Kaajal Modi

Kaajal (she/they) is a multidisciplinary artist and researcher working through creative practices to explore how making in collaboration with diverse communities (human, microbial and otherwise) can be a way to recover climate heritages in ways that open up new speculations on how we might live in the future. Their practice is rooted in co-creation, and incorporates listening, fermenting, cooking, image making and interactions to create lively and situated encounters between people, organisms and ecosystems. They are presently a Postdoc at the Heritage for Global Challenges Research Centre at the University of York, in the theme of Anthropocene Encounters. They are also a Visiting Fellow at the Centre for the Social Study of Microbes (CSSM) at Helsinki University, and commissioned artist on Counterpoint Arts and Art Reach’s Climate Justice and Displacement call. They were formerly RA in Responsible Interactions at Newcastle University’s Hub for Biotechnology in the Built Environment (HBBE), where they developed artistic modes of research and engagement through which to imagine the living cities of the future in collaboration with Dr Louise Mackenzie. Projects used the lens of motherhood to invite the public to reflect on practices of inter- and intra-species care and control as a way to open up the conversation about how we live with the micro-organisms with whom we share environments, homes and even bodies.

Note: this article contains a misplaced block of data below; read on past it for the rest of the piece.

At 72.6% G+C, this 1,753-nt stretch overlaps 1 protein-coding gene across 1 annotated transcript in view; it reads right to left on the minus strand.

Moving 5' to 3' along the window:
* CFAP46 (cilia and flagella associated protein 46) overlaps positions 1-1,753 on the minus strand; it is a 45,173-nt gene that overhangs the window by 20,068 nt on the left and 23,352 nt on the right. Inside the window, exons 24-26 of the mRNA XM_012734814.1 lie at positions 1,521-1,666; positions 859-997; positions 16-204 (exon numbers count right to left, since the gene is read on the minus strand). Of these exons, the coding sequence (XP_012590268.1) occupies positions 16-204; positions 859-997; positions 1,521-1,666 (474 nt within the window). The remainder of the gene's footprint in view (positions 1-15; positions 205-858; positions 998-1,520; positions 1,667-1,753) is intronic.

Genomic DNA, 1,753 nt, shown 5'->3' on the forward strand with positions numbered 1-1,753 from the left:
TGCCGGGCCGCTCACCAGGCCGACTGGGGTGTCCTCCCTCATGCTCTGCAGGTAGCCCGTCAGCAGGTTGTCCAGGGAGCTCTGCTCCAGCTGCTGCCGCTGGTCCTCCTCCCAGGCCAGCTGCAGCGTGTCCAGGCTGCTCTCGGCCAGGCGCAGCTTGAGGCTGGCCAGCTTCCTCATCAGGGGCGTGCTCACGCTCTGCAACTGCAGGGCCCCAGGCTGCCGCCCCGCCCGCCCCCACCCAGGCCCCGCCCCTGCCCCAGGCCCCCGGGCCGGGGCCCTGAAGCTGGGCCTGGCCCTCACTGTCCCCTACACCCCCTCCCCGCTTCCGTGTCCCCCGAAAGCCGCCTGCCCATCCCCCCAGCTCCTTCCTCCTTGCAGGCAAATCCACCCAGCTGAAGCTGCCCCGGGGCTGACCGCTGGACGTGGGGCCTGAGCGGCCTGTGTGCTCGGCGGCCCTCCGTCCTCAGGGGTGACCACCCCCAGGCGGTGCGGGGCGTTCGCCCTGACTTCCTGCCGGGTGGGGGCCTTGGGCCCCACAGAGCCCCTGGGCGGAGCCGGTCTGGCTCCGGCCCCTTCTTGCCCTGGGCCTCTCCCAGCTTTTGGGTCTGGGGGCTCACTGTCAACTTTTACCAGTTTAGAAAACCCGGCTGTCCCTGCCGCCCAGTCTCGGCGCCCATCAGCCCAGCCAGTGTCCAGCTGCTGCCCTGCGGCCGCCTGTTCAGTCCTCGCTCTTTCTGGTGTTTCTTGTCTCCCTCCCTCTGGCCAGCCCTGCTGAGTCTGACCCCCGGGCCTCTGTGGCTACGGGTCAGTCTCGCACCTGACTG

Kaajal recently submitted their practice-based PhD, Kitchen Cultures at the University of the West of England (UWE), Bristol in Summer 2023. Their PhD research explored food fermentation and preservation in collaboration with migrant women and femmes from the Global Majority. Fermentation was both a practical mode to reduce food waste in the home, and as a conceptual metaphor through which to invite conversations about climate, culture, colonialism and relational ecologies. The project was supported by the Eden Project’s Invisible Worlds exhibition. Outcomes included a recipe/poetry book and a series of speculative ‘Eating (as) Ecology’ workshops, as well as a multispecies soundscape developed through an audio residency with Arts Catalyst.

Keywords: biodesign, feminism, landscape heritage; climate justice, art, fermentation, crafting, landscapes, diaspora

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A More-than-Human Humanities Research Group